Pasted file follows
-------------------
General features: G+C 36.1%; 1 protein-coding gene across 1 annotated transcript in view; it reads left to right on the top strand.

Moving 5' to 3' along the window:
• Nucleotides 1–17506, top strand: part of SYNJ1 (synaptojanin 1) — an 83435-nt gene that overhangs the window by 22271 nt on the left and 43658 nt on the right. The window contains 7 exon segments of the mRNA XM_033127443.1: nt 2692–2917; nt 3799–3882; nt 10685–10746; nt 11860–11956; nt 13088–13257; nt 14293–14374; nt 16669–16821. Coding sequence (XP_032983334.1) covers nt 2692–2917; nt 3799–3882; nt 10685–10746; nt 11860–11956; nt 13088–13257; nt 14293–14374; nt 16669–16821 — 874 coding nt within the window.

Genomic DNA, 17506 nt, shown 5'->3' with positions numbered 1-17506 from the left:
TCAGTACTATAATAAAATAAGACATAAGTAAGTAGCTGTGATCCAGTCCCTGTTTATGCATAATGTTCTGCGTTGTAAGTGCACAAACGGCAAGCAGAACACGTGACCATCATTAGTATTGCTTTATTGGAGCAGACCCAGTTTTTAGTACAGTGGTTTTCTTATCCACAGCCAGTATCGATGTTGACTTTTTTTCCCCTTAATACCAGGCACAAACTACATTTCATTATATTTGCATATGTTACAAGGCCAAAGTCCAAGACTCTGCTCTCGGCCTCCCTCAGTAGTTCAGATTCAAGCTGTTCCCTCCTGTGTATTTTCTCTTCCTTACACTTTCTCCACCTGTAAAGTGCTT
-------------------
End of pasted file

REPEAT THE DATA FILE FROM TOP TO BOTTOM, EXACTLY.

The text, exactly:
General features: G+C 36.1%; 1 protein-coding gene across 1 annotated transcript in view; it reads left to right on the top strand.

Moving 5' to 3' along the window:
• Nucleotides 1–17506, top strand: part of SYNJ1 (synaptojanin 1) — an 83435-nt gene that overhangs the window by 22271 nt on the left and 43658 nt on the right. The window contains 7 exon segments of the mRNA XM_033127443.1: nt 2692–2917; nt 3799–3882; nt 10685–10746; nt 11860–11956; nt 13088–13257; nt 14293–14374; nt 16669–16821. Coding sequence (XP_032983334.1) covers nt 2692–2917; nt 3799–3882; nt 10685–10746; nt 11860–11956; nt 13088–13257; nt 14293–14374; nt 16669–16821 — 874 coding nt within the window.

Genomic DNA, 17506 nt, shown 5'->3' with positions numbered 1-17506 from the left:
TCAGTACTATAATAAAATAAGACATAAGTAAGTAGCTGTGATCCAGTCCCTGTTTATGCATAATGTTCTGCGTTGTAAGTGCACAAACGGCAAGCAGAACACGTGACCATCATTAGTATTGCTTTATTGGAGCAGACCCAGTTTTTAGTACAGTGGTTTTCTTATCCACAGCCAGTATCGATGTTGACTTTTTTTCCCCTTAATACCAGGCACAAACTACATTTCATTATATTTGCATATGTTACAAGGCCAAAGTCCAAGACTCTGCTCTCGGCCTCCCTCAGTAGTTCAGATTCAAGCTGTTCCCTCCTGTGTATTTTCTCTTCCTTACACTTTCTCCACCTGTAAAGTGCTT